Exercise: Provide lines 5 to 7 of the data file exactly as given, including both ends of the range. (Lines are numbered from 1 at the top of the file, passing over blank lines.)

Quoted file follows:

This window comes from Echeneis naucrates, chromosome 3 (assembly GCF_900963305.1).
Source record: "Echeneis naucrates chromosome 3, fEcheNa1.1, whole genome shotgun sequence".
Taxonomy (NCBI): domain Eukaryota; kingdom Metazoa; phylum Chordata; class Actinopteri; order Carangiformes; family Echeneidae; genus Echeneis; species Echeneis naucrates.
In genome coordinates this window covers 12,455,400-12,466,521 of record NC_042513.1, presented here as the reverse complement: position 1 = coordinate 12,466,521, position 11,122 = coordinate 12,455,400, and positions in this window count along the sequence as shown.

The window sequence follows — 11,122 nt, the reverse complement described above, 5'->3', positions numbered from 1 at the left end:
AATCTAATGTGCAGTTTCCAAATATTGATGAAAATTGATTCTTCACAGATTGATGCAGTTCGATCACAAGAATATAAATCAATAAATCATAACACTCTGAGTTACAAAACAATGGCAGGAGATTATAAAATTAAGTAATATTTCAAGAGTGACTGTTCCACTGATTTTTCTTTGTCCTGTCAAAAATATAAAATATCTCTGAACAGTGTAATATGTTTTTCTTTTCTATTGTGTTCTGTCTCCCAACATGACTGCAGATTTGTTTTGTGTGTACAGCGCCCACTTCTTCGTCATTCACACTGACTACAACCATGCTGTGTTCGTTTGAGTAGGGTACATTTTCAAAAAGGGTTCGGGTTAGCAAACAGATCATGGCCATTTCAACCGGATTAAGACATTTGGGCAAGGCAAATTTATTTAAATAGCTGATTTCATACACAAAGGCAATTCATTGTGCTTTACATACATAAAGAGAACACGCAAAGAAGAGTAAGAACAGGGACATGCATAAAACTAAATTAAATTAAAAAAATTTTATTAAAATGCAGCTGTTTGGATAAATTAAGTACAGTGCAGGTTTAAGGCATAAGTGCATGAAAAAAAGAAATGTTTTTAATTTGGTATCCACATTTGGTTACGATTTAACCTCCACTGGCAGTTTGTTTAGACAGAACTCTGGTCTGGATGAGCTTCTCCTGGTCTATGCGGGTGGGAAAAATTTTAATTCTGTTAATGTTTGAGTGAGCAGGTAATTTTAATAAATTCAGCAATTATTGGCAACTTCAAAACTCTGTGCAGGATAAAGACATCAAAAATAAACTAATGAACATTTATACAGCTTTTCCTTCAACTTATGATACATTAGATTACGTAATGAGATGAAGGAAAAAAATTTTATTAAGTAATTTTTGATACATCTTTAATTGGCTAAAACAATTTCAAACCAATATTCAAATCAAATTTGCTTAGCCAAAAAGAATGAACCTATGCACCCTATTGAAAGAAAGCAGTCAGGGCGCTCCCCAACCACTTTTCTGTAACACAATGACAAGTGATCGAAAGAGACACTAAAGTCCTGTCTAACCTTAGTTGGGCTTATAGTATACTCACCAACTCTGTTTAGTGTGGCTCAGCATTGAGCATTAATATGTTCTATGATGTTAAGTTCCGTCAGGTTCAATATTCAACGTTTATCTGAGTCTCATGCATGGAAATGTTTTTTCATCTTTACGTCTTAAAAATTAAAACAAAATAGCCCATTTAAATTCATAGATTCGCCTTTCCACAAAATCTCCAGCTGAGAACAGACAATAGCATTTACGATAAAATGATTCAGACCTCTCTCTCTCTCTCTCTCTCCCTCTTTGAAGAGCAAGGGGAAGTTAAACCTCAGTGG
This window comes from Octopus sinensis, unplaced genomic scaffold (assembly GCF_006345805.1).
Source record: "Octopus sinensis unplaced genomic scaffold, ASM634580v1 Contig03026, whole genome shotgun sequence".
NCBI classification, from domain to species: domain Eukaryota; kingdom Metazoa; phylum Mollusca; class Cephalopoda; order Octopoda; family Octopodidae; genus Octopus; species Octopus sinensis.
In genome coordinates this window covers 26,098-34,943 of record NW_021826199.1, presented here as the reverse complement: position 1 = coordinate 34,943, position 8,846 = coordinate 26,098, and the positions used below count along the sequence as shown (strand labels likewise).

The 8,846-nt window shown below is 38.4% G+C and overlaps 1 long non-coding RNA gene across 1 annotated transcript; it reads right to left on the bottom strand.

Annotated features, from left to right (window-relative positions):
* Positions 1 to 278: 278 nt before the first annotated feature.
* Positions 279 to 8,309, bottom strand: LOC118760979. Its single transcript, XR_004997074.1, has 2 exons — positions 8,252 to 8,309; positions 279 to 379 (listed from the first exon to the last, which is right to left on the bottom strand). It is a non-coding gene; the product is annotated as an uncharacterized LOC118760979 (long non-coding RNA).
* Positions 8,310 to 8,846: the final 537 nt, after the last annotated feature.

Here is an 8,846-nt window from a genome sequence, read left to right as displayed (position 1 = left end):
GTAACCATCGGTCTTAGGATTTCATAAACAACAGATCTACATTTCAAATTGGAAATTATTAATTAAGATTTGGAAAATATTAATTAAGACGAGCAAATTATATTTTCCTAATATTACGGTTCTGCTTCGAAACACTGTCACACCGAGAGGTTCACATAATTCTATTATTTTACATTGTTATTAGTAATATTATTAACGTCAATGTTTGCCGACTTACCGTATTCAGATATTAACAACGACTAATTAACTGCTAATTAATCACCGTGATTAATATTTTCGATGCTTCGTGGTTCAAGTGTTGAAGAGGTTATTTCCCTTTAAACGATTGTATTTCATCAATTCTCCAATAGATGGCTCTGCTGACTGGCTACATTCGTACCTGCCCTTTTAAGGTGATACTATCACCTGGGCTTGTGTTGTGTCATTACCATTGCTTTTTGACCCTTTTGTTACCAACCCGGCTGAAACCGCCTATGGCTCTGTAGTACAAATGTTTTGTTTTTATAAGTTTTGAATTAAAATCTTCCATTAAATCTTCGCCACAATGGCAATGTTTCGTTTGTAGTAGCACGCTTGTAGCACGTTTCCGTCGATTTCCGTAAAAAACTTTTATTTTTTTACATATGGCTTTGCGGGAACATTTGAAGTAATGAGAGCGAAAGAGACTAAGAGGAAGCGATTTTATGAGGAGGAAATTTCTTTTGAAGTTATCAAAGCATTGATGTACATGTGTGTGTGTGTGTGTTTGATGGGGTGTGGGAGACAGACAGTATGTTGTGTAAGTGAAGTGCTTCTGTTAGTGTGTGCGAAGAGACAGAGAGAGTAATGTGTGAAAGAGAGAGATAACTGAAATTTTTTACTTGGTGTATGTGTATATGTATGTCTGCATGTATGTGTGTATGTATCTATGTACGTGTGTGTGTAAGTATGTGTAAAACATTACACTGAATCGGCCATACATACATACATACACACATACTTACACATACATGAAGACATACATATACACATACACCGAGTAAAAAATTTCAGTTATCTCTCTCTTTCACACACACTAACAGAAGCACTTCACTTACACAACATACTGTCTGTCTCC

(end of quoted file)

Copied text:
The window sequence follows — 11,122 nt, the reverse complement described above, 5'->3', positions numbered from 1 at the left end:
AATCTAATGTGCAGTTTCCAAATATTGATGAAAATTGATTCTTCACAGATTGATGCAGTTCGATCACAAGAATATAAATCAATAAATCATAACACTCTGAGTTACAAAACAATGGCAGGAGATTATAAAATTAAGTAATATTTCAAGAGTGACTGTTCCACTGATTTTTCTTTGTCCTGTCAAAAATATAAAATATCTCTGAACAGTGTAATATGTTTTTCTTTTCTATTGTGTTCTGTCTCCCAACATGACTGCAGATTTGTTTTGTGTGTACAGCGCCCACTTCTTCGTCATTCACACTGACTACAACCATGCTGTGTTCGTTTGAGTAGGGTACATTTTCAAAAAGGGTTCGGGTTAGCAAACAGATCATGGCCATTTCAACCGGATTAAGACATTTGGGCAAGGCAAATTTATTTAAATAGCTGATTTCATACACAAAGGCAATTCATTGTGCTTTACATACATAAAGAGAACACGCAAAGAAGAGTAAGAACAGGGACATGCATAAAACTAAATTAAATTAAAAAAATTTTATTAAAATGCAGCTGTTTGGATAAATTAAGTACAGTGCAGGTTTAAGGCATAAGTGCATGAAAAAAAGAAATGTTTTTAATTTGGTATCCACATTTGGTTACGATTTAACCTCCACTGGCAGTTTGTTTAGACAGAACTCTGGTCTGGATGAGCTTCTCCTGGTCTATGCGGGTGGGAAAAATTTTAATTCTGTTAATGTTTGAGTGAGCAGGTAATTTTAATAAATTCAGCAATTATTGGCAACTTCAAAACTCTGTGCAGGATAAAGACATCAAAAATAAACTAATGAACATTTATACAGCTTTTCCTTCAACTTATGATACATTAGATTACGTAATGAGATGAAGGAAAAAAATTTTATTAAGTAATTTTTGATACATCTTTAATTGGCTAAAACAATTTCAAACCAATATTCAAATCAAATTTGCTTAGCCAAAAAGAATGAACCTATGCACCCTATTGAAAGAAAGCAGTCAGGGCGCTCCCCAACCACTTTTCTGTAACACAATGACAAGTGATCGAAAGAGACACTAAAGTCCTGTCTAACCTTAGTTGGGCTTATAGTATACTCACCAACTCTGTTTAGTGTGGCTCAGCATTGAGCATTAATATGTTCTATGATGTTAAGTTCCGTCAGGTTCAATATTCAACGTTTATCTGAGTCTCATGCATGGAAATGTTTTTTCATCTTTACGTCTTAAAAATTAAAACAAAATAGCCCATTTAAATTCATAGATTCGCCTTTCCACAAAATCTCCAGCTGAGAACAGACAATAGCATTTACGATAAAATGATTCAGACCTCTCTCTCTCTCTCTCTCTCCCTCTTTGAAGAGCAAGGGGAAGTTAAACCTCAGTGG
This window comes from Octopus sinensis, unplaced genomic scaffold (assembly GCF_006345805.1).